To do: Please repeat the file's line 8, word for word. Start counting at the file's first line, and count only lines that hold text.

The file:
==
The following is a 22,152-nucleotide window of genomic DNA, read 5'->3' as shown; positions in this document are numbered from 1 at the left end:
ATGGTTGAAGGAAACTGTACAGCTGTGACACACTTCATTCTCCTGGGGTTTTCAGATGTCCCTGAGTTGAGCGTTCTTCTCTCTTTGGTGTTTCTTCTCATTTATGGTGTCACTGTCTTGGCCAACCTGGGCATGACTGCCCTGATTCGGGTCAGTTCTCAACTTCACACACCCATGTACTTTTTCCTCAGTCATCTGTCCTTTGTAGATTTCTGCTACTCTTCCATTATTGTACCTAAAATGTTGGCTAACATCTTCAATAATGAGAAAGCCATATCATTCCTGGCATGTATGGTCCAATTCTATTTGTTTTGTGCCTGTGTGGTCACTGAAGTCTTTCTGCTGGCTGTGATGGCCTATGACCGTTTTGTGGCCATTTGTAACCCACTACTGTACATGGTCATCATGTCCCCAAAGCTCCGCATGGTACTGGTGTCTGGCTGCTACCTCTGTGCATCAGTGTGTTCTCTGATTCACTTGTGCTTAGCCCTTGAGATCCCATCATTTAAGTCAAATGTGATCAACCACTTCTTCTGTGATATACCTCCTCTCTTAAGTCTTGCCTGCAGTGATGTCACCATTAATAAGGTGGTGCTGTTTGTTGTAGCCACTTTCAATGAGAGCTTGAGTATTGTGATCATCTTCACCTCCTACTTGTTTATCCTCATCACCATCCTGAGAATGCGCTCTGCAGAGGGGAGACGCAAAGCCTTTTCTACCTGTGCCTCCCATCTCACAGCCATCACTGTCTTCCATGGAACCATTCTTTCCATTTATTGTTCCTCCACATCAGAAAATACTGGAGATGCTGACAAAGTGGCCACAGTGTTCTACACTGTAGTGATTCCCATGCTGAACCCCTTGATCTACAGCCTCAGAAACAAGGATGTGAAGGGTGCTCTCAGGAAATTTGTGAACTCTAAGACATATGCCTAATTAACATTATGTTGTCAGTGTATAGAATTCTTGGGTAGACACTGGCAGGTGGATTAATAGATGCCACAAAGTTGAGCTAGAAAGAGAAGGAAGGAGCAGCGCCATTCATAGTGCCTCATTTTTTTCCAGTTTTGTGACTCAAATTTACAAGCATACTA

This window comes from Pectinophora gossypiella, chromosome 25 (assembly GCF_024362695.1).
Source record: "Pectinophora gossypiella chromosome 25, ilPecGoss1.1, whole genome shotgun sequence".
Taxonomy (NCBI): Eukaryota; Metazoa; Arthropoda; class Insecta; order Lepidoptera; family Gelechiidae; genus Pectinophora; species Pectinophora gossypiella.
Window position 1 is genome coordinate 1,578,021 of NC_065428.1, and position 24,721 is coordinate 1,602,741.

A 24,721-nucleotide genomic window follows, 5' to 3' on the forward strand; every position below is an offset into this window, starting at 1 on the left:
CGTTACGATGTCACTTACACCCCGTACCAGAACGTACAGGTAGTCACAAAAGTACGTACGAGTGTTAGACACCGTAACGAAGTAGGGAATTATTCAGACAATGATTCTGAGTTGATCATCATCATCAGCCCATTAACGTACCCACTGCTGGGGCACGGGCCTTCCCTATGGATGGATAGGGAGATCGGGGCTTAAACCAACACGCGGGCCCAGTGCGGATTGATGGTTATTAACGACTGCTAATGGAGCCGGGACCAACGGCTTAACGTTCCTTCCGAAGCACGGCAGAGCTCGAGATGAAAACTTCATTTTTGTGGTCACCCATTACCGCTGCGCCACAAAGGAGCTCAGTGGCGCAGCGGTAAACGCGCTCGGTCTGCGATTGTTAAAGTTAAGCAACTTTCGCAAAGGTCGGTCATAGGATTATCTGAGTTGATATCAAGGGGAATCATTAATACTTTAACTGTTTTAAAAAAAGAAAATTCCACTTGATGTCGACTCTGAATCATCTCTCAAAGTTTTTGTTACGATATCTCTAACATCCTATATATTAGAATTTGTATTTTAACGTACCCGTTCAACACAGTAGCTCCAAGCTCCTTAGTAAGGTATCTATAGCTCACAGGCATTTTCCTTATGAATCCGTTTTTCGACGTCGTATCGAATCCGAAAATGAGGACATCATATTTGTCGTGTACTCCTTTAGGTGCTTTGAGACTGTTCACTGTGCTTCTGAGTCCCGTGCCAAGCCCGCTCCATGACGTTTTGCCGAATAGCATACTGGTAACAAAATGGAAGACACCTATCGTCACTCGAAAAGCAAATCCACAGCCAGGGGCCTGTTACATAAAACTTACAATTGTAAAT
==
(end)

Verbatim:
CGTTACGATGTCACTTACACCCCGTACCAGAACGTACAGGTAGTCACAAAAGTACGTACGAGTGTTAGACACCGTAACGAAGTAGGGAATTATTCAGACAATGATTCTGAGTTGATCATCATCATCAGCCCATTAACGTACCCACTGCTGGGGCACGGGCCTTCCCTATGGATGGATAGGGAGATCGGGGCTTAAACCAACACGCGGGCCCAGTGCGGATTGATGGTTATTAACGACTGCTAATGGAGCCGGGACCAACGGCTTAACGTTCCTTCCGAAGCACGGCAGAGCTCGAGATGAAAACTTCATTTTTGTGGTCACCCATTACCGCTGCGCCACAAAGGAGCTCAGTGGCGCAGCGGTAAACGCGCTCGGTCTGCGATTGTTAAAGTTAAGCAACTTTCGCAAAGGTCGGTCATAGGATTATCTGAGTTGATATCAAGGGGAATCATTAATACTTTAACTGTTTTAAAAAAAGAAAATTCCACTTGATGTCGACTCTGAATCATCTCTCAAAGTTTTTGTTACGATATCTCTAACATCCTATATATTAGAATTTGTATTTTAACGTACCCGTTCAACACAGTAGCTCCAAGCTCCTTAGTAAGGTATCTATAGCTCACAGGCATTTTCCTTATGAATCCGTTTTTCGACGTCGTATCGAATCCGAAAATGAGGACATCATATTTGTCGTGTACTCCTTTAGGTGCTTTGAGACTGTTCACTGTGCTTCTGAGTCCCGTGCCAAGCCCGCTCCATGACGTTTTGCCGAATAGCATACTGGTAACAAAATGGAAGACACCTATCGTCACTCGAAAAGCAAATCCACAGCCAGGGGCCTGTTACATAAAACTTACAATTGTAAAT